Equal options make for more interesting choices because they have stakes and consequences. Choosing one option means abandoning the other option. And when both options are equal, it means both the character and the reader feel a sense of loss that only one can be chosen. Don’t be afraid to let those consequences be real.
The consequences of the choices a character makes should increase over the course of the story. Something that many stories do well is have a character choose wrong when it matters most. Have them experience the greatest possible consequence. Putting your character through the thing that would make them suffer the most, as a result of their own decision, is one of the most powerful tools in storytelling.
I find it helpful to have characters make these decisions periodically throughout a story. In many ways, I structure a story entirely around these moments of intense decision making. I also try to make the decisions thematically resonant, they relate to each other. This way, I can show how a character changes by the different choices they make when confronted with similar problems.
- Conscious and Subconscious Goals
When a character makes a decision, they do so in pursuit of an objective. A character should have a goal, a motivation, something that they wish to accomplish. A small thing, such as winning an argument, or a larger thing, such as finding love. Whatever it is, a character is always working towards something. This is why they’re in a position that forces them to make a decision in the first place.
I find it helpful for a character to have two goals. A conscious one, and a subconscious one. The conscious goal is a concrete thing. Something, someone, that they can physically touch. In Finding Nemo, Marlin wants to find Nemo. In Lord of the Rings, Frodo wants to destroy the ring. These conscious goals are stated out loud, explicitly, and involve specific and concrete solutions.
In pursuit of a conscious goal, a character will naturally, but accidentally, accomplish their subconscious goal. Unlike the conscious goal, the subconscious goal is never stated out loud. It is intangible, often involving a character’s true nature.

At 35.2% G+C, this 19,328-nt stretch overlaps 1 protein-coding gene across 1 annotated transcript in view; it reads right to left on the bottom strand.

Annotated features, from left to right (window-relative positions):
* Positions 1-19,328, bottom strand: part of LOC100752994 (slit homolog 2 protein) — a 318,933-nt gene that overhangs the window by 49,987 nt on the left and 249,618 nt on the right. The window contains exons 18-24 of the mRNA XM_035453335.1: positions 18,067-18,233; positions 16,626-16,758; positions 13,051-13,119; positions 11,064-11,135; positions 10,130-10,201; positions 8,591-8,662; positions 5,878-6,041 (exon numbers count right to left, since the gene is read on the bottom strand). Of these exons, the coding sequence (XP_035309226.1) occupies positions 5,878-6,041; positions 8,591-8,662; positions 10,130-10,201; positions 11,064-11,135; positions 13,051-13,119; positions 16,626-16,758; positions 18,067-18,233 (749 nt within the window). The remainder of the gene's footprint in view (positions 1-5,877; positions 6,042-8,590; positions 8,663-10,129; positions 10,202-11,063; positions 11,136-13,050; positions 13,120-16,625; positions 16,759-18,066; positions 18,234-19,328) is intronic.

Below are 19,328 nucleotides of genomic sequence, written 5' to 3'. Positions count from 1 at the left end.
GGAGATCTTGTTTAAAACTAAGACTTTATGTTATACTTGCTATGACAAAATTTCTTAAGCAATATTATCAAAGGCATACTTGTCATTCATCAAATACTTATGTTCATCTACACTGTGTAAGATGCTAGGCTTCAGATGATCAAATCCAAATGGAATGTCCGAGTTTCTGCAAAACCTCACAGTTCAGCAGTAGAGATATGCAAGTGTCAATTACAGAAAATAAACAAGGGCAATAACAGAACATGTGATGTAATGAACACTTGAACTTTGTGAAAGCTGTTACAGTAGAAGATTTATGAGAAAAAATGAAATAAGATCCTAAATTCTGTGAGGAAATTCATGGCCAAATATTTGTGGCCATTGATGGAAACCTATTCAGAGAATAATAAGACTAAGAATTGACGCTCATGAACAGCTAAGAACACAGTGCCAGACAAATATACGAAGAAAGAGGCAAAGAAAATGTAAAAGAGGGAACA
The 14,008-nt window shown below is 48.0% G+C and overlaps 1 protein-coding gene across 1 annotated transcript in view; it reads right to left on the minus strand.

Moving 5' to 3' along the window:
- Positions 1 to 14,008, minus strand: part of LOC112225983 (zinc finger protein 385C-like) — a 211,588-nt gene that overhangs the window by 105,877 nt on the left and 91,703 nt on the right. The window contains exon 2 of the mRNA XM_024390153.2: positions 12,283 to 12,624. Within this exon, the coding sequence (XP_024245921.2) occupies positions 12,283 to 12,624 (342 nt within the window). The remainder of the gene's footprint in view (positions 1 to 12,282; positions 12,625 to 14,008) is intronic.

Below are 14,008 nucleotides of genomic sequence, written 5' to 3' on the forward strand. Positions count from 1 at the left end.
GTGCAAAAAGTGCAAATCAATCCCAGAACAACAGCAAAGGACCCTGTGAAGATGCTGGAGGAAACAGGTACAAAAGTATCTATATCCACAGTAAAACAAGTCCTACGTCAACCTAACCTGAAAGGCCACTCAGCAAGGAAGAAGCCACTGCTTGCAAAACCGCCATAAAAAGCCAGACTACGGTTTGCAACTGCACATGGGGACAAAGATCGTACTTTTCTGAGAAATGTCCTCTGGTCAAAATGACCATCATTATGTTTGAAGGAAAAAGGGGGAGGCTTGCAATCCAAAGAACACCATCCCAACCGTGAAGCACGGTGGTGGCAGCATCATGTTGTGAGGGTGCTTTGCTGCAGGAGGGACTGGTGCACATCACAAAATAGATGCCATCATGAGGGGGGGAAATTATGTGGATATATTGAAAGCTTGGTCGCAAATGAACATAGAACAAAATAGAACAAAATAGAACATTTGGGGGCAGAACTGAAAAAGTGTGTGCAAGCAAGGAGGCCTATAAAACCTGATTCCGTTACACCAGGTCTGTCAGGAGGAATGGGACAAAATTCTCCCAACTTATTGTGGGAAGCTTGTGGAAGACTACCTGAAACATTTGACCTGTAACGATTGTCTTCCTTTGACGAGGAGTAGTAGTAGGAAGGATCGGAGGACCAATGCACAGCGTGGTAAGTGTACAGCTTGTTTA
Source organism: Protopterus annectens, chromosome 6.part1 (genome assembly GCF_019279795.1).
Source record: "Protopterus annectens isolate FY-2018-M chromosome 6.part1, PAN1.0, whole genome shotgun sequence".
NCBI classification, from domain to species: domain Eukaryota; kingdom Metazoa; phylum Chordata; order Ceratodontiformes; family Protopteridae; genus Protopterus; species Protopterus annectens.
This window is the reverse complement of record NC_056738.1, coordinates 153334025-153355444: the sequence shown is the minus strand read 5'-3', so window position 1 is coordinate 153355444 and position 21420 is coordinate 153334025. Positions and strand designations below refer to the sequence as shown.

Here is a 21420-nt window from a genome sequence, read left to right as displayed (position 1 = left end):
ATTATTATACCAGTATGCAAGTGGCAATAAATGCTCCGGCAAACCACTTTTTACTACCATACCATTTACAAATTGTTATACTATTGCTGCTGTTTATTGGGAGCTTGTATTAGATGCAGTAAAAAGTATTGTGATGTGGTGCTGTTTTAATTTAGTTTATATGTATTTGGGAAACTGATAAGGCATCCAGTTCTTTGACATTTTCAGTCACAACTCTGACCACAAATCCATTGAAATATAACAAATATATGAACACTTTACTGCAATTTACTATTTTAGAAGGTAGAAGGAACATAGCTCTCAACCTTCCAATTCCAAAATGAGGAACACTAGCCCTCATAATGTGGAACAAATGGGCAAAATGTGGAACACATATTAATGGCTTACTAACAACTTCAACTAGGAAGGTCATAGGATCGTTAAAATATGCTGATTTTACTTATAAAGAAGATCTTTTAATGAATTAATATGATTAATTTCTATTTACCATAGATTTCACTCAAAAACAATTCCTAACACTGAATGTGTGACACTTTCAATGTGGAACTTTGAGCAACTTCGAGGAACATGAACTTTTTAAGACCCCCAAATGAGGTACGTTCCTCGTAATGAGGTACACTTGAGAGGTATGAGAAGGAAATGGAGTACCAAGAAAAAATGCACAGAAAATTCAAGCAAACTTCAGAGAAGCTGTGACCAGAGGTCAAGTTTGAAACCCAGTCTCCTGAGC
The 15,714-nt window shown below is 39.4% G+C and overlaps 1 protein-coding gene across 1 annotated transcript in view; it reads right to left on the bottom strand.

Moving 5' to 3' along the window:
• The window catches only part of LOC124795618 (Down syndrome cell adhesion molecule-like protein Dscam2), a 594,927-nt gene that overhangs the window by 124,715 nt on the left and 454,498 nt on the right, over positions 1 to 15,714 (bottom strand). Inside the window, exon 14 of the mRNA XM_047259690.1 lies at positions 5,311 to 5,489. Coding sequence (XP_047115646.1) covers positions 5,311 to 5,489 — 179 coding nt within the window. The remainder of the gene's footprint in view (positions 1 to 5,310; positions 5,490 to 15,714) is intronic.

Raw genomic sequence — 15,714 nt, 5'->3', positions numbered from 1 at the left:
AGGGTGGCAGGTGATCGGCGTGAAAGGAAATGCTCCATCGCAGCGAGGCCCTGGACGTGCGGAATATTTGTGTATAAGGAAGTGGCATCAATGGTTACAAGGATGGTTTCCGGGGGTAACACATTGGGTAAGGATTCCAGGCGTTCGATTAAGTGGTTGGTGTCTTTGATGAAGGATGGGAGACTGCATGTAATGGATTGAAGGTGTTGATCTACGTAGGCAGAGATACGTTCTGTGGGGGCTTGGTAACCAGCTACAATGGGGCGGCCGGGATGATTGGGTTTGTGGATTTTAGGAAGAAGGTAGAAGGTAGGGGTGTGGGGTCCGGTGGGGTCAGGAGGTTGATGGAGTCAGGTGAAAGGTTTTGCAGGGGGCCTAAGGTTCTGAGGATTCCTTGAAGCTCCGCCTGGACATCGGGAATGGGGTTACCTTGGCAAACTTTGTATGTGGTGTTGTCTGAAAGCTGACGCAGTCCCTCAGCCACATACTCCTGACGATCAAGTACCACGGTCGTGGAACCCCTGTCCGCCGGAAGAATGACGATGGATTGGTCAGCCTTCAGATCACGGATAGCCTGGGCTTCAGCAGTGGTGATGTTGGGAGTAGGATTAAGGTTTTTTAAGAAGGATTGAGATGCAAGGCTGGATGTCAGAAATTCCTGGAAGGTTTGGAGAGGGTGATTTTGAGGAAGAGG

In Finding Nemo, as a side product of finding Nemo, Marlin becomes confident and capable. This is something he has always wanted to be, but never been able to. In Lord of the Rings, as a side product of destroying the ring, Frodo becomes a worldly, experienced adventurer. This is something he has always wanted to be, but never been able to.
The subconscious goal was well established by the narrative, but the characters would never have said to themselves that was the reason they went on the adventure. Both the characters and the story used the conscious goal as an excuse to allow the character to achieve their subconscious goal.
- Relationship Tugging
Finally, it is important to remember that no character goes through change alone. Each character is surrounded by a web of other characters that influence the decisions they make and the arc they travel.
I like to think of different characters as playing a game of tug-of-war with the protagonist in the center. The protagonist gets tugged back and forth by the people they are in a relationship with, until eventually they are pulled too far to one side.
Star Wars is a story that does this excellently. Luke Skywalker’s character arc is of a peasant boy with no skills becoming the savior of the galaxy. As a part of that process, he is tugged in different directions by Darth Vader and Princess Leia. Vader wants him to become a dark lord, and Leia wants him to become a Jedi hero.
Luke is tugged back and forth between these two sides. As with the part about decision making, these two sides are presented as equal in his mind. Sometimes he feels the tug of the dark side stronger, sometimes he feels the tug of the light side. The climax of the story is when he is tugged all the way to the light side.
Importantly, you’ll notice that Vader is a character who is also undergoing this ‘relationship tugging’. Luke is tugging him in one direction, and Emperor Palpatine in another. To make the world of your story feel truly rich, and your characters feel truly dynamic, it is useful to create a web of interconnected interactions like this.
As with all writing advice, you’ll only drag yourself down by trying to follow it exactly. I can think of a dozen amazing stories that use none of these building blocks, yet have spectacular characters. I compiled this list as a way to inspire myself, for my own process. If it helps inspire you, I couldn’t be happier. But there are uncountable places to draw inspiration, and every writer’s process is unique.